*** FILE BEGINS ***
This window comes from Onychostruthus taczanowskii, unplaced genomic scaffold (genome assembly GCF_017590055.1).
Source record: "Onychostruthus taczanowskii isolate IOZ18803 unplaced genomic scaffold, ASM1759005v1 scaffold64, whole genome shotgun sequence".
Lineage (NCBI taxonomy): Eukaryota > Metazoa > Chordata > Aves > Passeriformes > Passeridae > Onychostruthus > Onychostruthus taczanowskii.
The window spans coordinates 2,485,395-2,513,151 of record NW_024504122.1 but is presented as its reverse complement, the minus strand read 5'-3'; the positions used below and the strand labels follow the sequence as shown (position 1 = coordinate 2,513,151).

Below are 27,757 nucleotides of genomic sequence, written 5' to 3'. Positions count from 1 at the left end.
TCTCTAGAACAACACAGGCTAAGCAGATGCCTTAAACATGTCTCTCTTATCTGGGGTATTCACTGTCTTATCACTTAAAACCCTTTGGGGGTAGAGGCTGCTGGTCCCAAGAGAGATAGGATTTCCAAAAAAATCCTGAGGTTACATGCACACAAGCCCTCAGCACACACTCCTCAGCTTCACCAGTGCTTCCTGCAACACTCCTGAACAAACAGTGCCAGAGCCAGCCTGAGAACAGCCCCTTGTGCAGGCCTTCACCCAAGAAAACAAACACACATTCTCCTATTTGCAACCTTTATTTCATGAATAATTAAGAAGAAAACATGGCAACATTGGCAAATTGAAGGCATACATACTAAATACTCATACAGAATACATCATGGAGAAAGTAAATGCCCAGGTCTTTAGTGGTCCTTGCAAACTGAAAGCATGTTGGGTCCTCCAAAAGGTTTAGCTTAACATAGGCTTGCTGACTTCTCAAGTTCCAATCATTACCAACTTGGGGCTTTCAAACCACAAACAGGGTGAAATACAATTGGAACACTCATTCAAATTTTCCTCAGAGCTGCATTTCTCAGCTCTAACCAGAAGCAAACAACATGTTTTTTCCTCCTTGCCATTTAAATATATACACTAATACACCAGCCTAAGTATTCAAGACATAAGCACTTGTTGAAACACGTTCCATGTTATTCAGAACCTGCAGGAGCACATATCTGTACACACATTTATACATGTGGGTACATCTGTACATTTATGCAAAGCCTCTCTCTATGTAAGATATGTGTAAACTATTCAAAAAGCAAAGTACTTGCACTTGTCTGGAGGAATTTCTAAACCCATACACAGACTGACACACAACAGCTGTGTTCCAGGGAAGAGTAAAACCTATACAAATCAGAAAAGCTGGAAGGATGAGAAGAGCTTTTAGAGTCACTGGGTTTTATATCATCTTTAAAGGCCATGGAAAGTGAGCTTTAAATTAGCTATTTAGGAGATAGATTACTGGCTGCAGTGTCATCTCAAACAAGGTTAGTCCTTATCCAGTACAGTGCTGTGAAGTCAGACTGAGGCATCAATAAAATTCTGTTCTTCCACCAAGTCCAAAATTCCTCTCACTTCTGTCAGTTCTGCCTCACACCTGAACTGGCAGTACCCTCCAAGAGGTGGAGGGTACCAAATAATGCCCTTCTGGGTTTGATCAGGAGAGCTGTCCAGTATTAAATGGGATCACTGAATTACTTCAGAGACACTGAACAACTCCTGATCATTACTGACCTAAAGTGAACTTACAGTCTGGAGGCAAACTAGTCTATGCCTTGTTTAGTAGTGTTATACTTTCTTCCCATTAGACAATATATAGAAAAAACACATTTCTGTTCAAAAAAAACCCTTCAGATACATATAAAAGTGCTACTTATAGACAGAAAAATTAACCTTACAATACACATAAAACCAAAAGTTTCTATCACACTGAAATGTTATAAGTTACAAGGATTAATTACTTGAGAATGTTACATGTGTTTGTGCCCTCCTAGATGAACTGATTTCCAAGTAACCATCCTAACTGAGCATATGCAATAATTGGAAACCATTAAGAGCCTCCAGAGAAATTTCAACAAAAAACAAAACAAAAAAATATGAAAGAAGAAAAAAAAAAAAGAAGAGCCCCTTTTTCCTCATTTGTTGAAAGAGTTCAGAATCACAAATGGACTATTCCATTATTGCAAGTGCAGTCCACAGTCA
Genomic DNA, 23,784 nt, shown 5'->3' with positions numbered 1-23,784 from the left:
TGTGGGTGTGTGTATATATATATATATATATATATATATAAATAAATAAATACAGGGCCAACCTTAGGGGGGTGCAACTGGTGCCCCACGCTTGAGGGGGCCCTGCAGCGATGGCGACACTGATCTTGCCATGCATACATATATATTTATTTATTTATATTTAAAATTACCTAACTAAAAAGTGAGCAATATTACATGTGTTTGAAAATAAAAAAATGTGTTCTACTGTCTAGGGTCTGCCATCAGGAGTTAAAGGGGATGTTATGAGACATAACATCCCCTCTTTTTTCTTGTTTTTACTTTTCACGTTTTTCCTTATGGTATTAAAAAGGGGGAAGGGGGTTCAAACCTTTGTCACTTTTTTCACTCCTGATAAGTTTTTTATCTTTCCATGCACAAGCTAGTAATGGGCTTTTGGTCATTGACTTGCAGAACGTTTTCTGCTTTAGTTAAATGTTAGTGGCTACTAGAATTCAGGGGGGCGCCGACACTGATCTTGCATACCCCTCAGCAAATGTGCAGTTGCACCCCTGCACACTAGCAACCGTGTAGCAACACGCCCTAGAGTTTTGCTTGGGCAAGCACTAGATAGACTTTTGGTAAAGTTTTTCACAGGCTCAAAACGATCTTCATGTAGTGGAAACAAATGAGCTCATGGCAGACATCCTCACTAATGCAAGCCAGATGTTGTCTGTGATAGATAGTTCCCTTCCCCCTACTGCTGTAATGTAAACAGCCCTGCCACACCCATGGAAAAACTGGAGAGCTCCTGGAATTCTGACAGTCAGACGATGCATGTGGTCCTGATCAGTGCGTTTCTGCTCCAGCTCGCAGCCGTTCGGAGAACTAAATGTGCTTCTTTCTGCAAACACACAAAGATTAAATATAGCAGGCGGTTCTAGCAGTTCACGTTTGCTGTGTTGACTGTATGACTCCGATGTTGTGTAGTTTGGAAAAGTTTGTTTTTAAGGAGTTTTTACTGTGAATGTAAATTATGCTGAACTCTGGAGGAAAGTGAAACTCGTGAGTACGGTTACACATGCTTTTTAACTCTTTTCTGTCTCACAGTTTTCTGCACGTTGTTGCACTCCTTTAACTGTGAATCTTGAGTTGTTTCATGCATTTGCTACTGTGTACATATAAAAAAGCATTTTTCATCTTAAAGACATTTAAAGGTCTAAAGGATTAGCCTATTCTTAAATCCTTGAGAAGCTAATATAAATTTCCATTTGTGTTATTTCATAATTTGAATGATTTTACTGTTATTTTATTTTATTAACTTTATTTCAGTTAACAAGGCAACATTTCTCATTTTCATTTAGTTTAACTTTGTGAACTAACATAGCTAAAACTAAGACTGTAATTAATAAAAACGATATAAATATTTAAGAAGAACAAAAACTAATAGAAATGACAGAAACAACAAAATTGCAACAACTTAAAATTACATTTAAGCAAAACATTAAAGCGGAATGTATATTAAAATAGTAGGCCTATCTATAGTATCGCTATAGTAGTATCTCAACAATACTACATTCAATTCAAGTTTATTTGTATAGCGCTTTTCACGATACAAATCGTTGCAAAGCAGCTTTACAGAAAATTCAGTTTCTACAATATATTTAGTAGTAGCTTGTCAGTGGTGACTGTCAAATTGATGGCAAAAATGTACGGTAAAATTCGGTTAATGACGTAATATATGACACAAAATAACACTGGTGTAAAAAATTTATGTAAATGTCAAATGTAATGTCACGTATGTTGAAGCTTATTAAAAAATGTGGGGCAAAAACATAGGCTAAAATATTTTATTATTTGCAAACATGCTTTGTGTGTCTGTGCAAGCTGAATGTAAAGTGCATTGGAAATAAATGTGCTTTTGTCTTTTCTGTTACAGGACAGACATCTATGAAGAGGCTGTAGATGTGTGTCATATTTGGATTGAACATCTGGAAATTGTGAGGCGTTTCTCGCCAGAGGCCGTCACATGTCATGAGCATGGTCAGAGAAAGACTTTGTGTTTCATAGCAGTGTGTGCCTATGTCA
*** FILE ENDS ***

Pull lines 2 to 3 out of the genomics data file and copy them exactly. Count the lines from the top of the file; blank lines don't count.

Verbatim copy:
Source record: "Onychostruthus taczanowskii isolate IOZ18803 unplaced genomic scaffold, ASM1759005v1 scaffold64, whole genome shotgun sequence".
Lineage (NCBI taxonomy): Eukaryota > Metazoa > Chordata > Aves > Passeriformes > Passeridae > Onychostruthus > Onychostruthus taczanowskii.